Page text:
Breast Reconstruction Options
If your breast cancer is quite large relative to your breast size or the cancer is scattered throughout your breast you will not have the option of a lumpectomy and you will require a mastectomy, either with or without immediate reconstruction. Also, some patients may choose a mastectomy even though they are candidates for a lumpectomy.
The overall survival is the same whether you have a mastectomy or a lumpectomy with follow-up radiation therapy. The risk of local recurrence (recurring near the lumpectomy site) after a lumpectomy and radiation therapy is about 5-8% versus about 3% with a mastectomy. If you initially underwent lumpectomy and radiation therapy and then had a recurrence you would require a subsequent mastectomy.
If you don’t have immediate reconstruction your chest will be flat and you could then wear prosthesis inside your bra in order to achieve symmetry. The option of a delayed reconstruction at a later date is available but it is more difficult. This is because when we do an immediate reconstruction we usually perform a skin-sparing mastectomy in which most of the breast skin remains and only the nipple-areolar complex is removed. I remove the breast tissue beneath the skin through a small incision around the nipple-areolar complex. When I’ve finished the mastectomy the Plastic Surgery team completes the first phase of the immediate reconstruction by filling the space between the preserved skin and chest wall, either with a temporary expander that is later replaced with a permanent implant or with your own tissue. The nipple-areolar complex is then tattooed onto the reconstructed breast after the final phase of reconstruction is completed.
If the reconstruction is delayed I would need to take more skin so that there are no folds of excess skin on the chest wall which would create an irregular surface and make it difficult to achieve a good fit for prosthesis. Before the Plastic Surgeons can do a delayed reconstruction the skin needs to be stretched over several months to develop an adequate skin covering for the underlying reconstruction.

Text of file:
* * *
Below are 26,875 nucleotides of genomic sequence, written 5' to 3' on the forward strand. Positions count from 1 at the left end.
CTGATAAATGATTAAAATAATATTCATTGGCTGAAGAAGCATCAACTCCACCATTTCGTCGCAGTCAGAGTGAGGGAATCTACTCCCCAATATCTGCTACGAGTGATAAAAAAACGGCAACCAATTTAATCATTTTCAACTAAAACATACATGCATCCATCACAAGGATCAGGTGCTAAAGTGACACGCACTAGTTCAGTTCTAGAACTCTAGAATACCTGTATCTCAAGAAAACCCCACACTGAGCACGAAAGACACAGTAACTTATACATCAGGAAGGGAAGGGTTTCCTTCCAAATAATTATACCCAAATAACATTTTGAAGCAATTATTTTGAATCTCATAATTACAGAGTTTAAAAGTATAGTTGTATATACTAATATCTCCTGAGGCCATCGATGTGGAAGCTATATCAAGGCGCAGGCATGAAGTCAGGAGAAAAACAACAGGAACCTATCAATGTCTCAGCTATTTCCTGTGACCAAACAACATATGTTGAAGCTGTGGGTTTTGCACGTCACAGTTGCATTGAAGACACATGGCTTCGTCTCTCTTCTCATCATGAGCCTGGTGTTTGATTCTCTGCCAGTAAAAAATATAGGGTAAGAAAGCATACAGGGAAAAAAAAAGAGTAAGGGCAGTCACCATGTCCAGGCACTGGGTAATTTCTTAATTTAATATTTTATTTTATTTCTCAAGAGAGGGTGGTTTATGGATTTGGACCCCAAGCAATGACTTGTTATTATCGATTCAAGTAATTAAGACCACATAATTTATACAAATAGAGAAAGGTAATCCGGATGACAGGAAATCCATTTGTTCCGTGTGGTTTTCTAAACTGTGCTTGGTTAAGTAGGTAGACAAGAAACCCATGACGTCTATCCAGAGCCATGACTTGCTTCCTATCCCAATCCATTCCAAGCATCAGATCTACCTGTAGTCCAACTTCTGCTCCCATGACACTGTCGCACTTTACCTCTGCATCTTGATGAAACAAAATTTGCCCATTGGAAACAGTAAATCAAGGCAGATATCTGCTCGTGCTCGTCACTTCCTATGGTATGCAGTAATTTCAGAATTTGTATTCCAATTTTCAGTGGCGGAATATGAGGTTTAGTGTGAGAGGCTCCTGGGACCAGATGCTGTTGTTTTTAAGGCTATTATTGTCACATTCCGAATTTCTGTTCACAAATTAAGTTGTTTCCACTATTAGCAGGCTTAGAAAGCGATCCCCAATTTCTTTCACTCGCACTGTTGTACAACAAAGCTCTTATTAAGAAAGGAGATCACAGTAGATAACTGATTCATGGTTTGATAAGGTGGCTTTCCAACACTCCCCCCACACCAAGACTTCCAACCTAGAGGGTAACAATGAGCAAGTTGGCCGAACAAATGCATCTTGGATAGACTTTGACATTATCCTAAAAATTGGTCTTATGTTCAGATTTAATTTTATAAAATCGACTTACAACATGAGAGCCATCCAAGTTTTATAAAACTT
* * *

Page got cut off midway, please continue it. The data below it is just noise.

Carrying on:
There are 3 main types of reconstruction techniques:
1. Temporary expander followed by a permanent implant
2. DIEP/TRAM flap or a variation (taking tissue from lower abdominal wall).
3. Latissimus flap (using tissue from your back and swinging it around (to the chest)
These reconstructive techniques are combined with either a skin-sparing mastectomy (standard procedure removing nipple-areolar complex but preserving skin) or a nipple-sparing mastectomy.
Generally speaking the more complex the surgery the more natural the look and feel of the reconstruction. Often a breast reduction and/or lift of the opposite breast is required to provide symmetry.
Prior to making any decisions on reconstruction you will meet with the Plastic Surgeon and they will carefully review with you the various options and together the two of you will decide the best one for you. Photo courtesy of Dr. Kevin Bethke Appearance of patient without immediate reconstruction.